MPs keep draft rules for lobbying and gifts in limbo

Game-changing code of ethics still awaiting ‘recommendation’ from Parliament’s standing committee for standards in public life before getting parliamentary approval

Commissioner for Standards in Public Life George Hyzler
Commissioner for Standards in Public Life George Hyzler

A draft code of ethics proposed by standards czar George Hyzler in July 2020 is still awaiting the verdict of Parliament’s Standing Committee for Standards in Public Life, which is chaired by the Speaker and composed of two MPs from both sides.

The code – which will ban secret gifts, changes the way MPs and ministers conduct their affairs even when lunching with businessmen and talking projects, as well as what is said in emails and WhatsApp texts – will be enacted by legal notice but only after the standards committee MPs gets the affirmative from the House of Representatives.

This means that the first stage for revising the code of ethics is for the standards committee to agree to the proposed changes.

But the committee has so far only briefly discussed the draft code, in a 17 August 2020 meeting where MPs agreed they will consult their respective parliamentary groups before discussing in further detail.

Standards Commissioner George Hyzler has so far told MaltaToday that he is not privy to further developments “if any” on his code of ethics. “It is up to the committee to make a recommendation to the Minister for Justice for the adoption of the revised draft codes of ethics and to seek a resolution from the House in support of its recommendation, as required by the Act.”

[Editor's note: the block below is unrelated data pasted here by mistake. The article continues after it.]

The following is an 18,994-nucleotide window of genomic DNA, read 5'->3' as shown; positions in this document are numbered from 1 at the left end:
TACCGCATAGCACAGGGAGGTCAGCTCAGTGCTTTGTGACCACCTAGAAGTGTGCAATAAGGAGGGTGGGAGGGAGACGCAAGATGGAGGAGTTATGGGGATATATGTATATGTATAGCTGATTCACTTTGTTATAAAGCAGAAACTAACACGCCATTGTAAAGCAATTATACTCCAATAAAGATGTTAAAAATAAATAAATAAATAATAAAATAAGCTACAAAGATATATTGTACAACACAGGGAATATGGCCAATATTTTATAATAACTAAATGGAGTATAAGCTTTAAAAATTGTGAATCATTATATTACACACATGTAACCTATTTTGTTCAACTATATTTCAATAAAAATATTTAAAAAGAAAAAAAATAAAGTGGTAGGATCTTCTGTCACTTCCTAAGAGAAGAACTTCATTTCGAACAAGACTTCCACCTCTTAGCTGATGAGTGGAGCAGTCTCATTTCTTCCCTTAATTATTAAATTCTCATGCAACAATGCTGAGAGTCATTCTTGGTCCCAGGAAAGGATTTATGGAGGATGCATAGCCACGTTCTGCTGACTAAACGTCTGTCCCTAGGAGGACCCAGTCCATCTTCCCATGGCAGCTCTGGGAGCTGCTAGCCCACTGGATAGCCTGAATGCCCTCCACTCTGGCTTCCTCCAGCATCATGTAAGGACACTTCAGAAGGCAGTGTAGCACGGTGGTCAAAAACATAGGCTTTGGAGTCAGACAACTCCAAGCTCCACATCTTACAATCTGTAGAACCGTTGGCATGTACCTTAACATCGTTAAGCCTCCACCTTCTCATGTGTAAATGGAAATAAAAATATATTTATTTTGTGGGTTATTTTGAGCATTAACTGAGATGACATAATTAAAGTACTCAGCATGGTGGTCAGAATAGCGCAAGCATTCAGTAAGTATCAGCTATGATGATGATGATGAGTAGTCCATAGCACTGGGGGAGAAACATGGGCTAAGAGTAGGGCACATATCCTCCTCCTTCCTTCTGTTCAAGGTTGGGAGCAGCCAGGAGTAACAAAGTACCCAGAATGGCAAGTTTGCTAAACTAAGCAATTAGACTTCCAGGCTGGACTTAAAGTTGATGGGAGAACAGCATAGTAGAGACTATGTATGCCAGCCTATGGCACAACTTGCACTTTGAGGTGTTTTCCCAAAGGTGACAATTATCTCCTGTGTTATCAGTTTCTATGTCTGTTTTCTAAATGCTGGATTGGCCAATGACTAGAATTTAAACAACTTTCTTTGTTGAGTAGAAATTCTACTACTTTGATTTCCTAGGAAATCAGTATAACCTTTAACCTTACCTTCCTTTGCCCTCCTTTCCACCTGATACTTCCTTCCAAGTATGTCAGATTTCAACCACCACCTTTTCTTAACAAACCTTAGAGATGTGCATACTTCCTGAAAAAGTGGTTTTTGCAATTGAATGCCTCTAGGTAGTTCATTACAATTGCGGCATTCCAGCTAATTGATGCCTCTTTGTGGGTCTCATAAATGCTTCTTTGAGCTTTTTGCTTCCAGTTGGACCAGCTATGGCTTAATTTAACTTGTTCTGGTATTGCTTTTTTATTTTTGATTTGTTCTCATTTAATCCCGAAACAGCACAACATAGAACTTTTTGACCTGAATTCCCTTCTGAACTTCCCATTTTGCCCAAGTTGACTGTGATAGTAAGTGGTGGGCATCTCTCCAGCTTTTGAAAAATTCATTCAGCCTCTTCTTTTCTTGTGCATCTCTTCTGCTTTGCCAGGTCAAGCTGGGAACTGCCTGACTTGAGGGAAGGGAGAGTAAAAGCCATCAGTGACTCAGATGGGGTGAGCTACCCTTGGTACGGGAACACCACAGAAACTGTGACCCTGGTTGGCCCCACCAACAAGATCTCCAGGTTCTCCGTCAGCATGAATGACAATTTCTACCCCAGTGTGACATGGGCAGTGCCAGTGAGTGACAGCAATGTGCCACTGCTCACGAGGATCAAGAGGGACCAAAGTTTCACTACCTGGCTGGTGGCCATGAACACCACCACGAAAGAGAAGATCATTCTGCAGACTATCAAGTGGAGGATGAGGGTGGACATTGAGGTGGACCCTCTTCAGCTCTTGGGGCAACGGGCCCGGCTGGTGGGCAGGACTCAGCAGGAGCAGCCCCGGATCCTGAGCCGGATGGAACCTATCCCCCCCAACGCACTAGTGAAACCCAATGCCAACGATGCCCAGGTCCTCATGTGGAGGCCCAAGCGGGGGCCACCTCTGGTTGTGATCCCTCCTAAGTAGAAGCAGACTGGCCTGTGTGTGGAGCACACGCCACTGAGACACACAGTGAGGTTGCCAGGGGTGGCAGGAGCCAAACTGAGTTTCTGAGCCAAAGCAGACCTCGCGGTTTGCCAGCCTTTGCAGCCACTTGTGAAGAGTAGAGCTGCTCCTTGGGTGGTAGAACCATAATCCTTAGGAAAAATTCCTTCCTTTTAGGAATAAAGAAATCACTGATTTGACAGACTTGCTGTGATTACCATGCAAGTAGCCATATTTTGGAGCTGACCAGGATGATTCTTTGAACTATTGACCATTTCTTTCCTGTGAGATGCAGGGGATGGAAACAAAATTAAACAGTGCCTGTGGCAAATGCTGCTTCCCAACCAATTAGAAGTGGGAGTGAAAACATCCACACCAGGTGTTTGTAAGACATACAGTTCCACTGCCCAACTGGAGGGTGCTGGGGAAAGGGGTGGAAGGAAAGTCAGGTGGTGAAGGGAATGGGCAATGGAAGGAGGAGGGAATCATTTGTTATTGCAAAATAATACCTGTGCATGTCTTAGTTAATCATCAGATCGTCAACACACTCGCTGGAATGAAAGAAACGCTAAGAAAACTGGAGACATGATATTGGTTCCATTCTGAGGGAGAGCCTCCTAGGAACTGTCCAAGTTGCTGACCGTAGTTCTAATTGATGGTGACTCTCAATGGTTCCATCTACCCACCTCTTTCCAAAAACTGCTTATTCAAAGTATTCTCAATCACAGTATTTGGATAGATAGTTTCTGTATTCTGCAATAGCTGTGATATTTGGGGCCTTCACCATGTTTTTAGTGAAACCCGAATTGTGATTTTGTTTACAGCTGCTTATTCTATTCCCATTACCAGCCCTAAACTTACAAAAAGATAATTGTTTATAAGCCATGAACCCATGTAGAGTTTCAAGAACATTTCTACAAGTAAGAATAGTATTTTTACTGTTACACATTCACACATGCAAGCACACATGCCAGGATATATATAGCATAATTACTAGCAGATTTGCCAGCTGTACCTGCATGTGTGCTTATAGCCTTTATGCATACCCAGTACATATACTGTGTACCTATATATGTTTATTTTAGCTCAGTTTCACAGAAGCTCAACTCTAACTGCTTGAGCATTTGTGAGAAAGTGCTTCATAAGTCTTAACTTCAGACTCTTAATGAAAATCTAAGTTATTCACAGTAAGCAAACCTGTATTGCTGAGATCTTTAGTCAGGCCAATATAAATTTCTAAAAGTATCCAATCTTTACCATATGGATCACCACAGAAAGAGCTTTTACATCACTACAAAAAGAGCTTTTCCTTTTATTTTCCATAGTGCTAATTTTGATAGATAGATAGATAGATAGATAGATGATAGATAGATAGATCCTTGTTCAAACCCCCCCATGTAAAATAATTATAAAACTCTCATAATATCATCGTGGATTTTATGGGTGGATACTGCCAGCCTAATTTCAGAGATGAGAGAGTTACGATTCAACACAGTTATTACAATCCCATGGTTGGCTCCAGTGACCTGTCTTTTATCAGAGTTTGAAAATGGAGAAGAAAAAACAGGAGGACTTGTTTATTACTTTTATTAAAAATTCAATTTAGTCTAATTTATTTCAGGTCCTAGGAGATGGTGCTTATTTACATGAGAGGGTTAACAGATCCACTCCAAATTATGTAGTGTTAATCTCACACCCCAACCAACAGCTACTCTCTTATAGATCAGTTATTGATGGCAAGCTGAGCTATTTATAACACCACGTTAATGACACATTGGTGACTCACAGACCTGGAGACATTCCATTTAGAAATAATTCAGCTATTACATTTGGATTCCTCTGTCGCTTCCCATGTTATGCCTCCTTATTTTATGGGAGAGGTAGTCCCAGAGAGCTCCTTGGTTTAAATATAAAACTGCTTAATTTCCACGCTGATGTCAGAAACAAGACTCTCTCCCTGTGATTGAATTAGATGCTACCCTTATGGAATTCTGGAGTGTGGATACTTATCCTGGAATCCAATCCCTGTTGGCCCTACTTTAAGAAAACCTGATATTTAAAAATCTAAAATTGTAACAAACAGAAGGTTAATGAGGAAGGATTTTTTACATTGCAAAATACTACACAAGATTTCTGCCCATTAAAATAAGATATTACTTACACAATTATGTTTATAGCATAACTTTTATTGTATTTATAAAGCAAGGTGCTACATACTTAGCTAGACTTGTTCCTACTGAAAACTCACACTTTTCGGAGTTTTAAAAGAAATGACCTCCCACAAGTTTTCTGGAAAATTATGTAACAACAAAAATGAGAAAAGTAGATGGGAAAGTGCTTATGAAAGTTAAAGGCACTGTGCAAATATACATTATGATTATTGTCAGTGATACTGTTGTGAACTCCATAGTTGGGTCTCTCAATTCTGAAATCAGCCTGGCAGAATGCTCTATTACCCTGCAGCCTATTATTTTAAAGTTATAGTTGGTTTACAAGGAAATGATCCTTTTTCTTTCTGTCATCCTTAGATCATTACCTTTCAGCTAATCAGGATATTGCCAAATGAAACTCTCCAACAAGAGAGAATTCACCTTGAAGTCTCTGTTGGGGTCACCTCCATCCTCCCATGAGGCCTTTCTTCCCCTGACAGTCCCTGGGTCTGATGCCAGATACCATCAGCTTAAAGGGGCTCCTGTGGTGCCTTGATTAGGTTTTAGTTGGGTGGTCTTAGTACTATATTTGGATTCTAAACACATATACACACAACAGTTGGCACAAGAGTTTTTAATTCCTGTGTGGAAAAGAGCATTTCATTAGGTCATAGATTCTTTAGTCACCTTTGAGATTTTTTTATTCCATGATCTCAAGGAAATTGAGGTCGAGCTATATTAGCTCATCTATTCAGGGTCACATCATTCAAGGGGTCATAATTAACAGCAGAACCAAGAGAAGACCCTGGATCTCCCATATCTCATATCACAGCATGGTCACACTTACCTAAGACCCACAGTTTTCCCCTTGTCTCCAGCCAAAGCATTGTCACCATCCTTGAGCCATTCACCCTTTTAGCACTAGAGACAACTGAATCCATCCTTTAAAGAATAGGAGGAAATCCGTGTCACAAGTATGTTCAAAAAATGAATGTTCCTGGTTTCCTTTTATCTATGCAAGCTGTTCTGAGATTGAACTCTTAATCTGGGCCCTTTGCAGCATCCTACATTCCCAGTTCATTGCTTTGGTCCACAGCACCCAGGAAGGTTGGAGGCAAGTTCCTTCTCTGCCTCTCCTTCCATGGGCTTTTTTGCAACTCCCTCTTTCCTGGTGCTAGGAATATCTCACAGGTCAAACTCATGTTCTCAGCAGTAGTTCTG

But the law does not specify any timeframe for this process. “On my part I addressed my recommendation to the Committee with a view to starting this process,” Hyzler said.

Non-political enforcement system needed

A compliance report issued earlier this week by the Council of Europe’s anti-corruption watchdog GRECO states that the process possibly leading to the adoption of the Code of Ethics, still requires appropriate supervision and enforcement of rules on declarations of assets, interests and outside activities through “effective, proportionate and dissuasive sanctions”. It will also need a confidential counselling for MPs over ethical questions, conflicts of interest and financial declarations.

Asked whether the code of ethics should be enforced by dissuasive sanctions as recommended by GRECO, Hyzler replied that this would require the introduction of an independent system of enforcement.

Currently Hyzler’s final reports get to be first read and discussed by the Standards Committee, which is made up of two government MPs and two opposition MPs and is chaired by the Speaker. He describes the committee as a “system of self-regulation by MPs”.

But the introduction of more effective sanctions would require this system to be replaced with “an impartial and non-political mechanism of enforcement, on the lines of the judiciary” which would “amount to a major departure from current practice”. Moreover, if any new system of sanctions were to include the possibility of unseating an MP, for serious and repeated ethical transgressions, it would also require constitutional change. Hyzler had presented proposals to this end, among others, in a report on constitutional reform, which was published in October 2019.